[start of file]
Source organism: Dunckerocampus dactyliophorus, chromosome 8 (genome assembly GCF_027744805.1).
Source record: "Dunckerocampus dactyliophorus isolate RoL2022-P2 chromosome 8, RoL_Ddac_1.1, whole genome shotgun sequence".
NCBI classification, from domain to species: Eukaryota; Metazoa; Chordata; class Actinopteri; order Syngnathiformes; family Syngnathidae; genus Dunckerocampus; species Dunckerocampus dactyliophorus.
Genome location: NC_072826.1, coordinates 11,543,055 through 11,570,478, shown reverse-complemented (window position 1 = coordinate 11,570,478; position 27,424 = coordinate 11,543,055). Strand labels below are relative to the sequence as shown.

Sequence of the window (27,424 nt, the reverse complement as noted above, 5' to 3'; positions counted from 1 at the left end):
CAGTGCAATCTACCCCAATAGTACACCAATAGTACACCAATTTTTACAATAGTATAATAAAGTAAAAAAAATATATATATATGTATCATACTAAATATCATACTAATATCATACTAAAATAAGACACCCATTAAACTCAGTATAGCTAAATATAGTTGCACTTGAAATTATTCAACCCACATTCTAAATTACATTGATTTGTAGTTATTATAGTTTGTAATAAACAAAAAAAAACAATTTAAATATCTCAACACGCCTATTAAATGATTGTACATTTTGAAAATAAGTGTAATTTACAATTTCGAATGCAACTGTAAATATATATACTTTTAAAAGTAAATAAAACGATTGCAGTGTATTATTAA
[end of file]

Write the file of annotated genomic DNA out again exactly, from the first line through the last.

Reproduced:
Source organism: Dunckerocampus dactyliophorus, chromosome 8 (genome assembly GCF_027744805.1).
Source record: "Dunckerocampus dactyliophorus isolate RoL2022-P2 chromosome 8, RoL_Ddac_1.1, whole genome shotgun sequence".
NCBI classification, from domain to species: Eukaryota; Metazoa; Chordata; class Actinopteri; order Syngnathiformes; family Syngnathidae; genus Dunckerocampus; species Dunckerocampus dactyliophorus.
Genome location: NC_072826.1, coordinates 11,543,055 through 11,570,478, shown reverse-complemented (window position 1 = coordinate 11,570,478; position 27,424 = coordinate 11,543,055). Strand labels below are relative to the sequence as shown.

Sequence of the window (27,424 nt, the reverse complement as noted above, 5' to 3'; positions counted from 1 at the left end):
CAGTGCAATCTACCCCAATAGTACACCAATAGTACACCAATTTTTACAATAGTATAATAAAGTAAAAAAAATATATATATATGTATCATACTAAATATCATACTAATATCATACTAAAATAAGACACCCATTAAACTCAGTATAGCTAAATATAGTTGCACTTGAAATTATTCAACCCACATTCTAAATTACATTGATTTGTAGTTATTATAGTTTGTAATAAACAAAAAAAAACAATTTAAATATCTCAACACGCCTATTAAATGATTGTACATTTTGAAAATAAGTGTAATTTACAATTTCGAATGCAACTGTAAATATATATACTTTTAAAAGTAAATAAAACGATTGCAGTGTATTATTAA